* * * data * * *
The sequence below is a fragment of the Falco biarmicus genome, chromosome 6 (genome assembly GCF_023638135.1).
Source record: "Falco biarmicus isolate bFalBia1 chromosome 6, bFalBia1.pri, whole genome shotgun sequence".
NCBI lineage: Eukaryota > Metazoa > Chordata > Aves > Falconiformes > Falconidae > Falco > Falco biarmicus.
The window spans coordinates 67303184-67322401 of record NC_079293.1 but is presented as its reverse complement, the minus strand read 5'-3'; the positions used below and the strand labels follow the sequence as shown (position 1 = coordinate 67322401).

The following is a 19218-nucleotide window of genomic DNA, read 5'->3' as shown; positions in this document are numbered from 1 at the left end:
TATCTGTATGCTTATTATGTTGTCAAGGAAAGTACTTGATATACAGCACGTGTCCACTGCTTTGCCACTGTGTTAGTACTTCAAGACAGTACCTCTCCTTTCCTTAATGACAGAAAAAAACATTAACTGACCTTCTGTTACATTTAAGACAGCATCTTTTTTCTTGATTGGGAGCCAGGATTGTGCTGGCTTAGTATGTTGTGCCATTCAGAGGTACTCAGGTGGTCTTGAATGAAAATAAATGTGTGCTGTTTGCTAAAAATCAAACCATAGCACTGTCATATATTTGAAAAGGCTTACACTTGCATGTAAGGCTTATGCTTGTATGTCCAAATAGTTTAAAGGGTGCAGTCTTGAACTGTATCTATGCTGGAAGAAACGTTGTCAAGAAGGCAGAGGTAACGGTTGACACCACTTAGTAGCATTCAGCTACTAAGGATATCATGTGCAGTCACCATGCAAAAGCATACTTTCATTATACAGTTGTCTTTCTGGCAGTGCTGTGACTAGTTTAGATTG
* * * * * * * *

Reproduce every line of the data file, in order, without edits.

The sequence below is a fragment of the Falco biarmicus genome, chromosome 6 (genome assembly GCF_023638135.1).
Source record: "Falco biarmicus isolate bFalBia1 chromosome 6, bFalBia1.pri, whole genome shotgun sequence".
NCBI lineage: Eukaryota > Metazoa > Chordata > Aves > Falconiformes > Falconidae > Falco > Falco biarmicus.
The window spans coordinates 67303184-67322401 of record NC_079293.1 but is presented as its reverse complement, the minus strand read 5'-3'; the positions used below and the strand labels follow the sequence as shown (position 1 = coordinate 67322401).

The following is a 19218-nucleotide window of genomic DNA, read 5'->3' as shown; positions in this document are numbered from 1 at the left end:
TATCTGTATGCTTATTATGTTGTCAAGGAAAGTACTTGATATACAGCACGTGTCCACTGCTTTGCCACTGTGTTAGTACTTCAAGACAGTACCTCTCCTTTCCTTAATGACAGAAAAAAACATTAACTGACCTTCTGTTACATTTAAGACAGCATCTTTTTTCTTGATTGGGAGCCAGGATTGTGCTGGCTTAGTATGTTGTGCCATTCAGAGGTACTCAGGTGGTCTTGAATGAAAATAAATGTGTGCTGTTTGCTAAAAATCAAACCATAGCACTGTCATATATTTGAAAAGGCTTACACTTGCATGTAAGGCTTATGCTTGTATGTCCAAATAGTTTAAAGGGTGCAGTCTTGAACTGTATCTATGCTGGAAGAAACGTTGTCAAGAAGGCAGAGGTAACGGTTGACACCACTTAGTAGCATTCAGCTACTAAGGATATCATGTGCAGTCACCATGCAAAAGCATACTTTCATTATACAGTTGTCTTTCTGGCAGTGCTGTGACTAGTTTAGATTG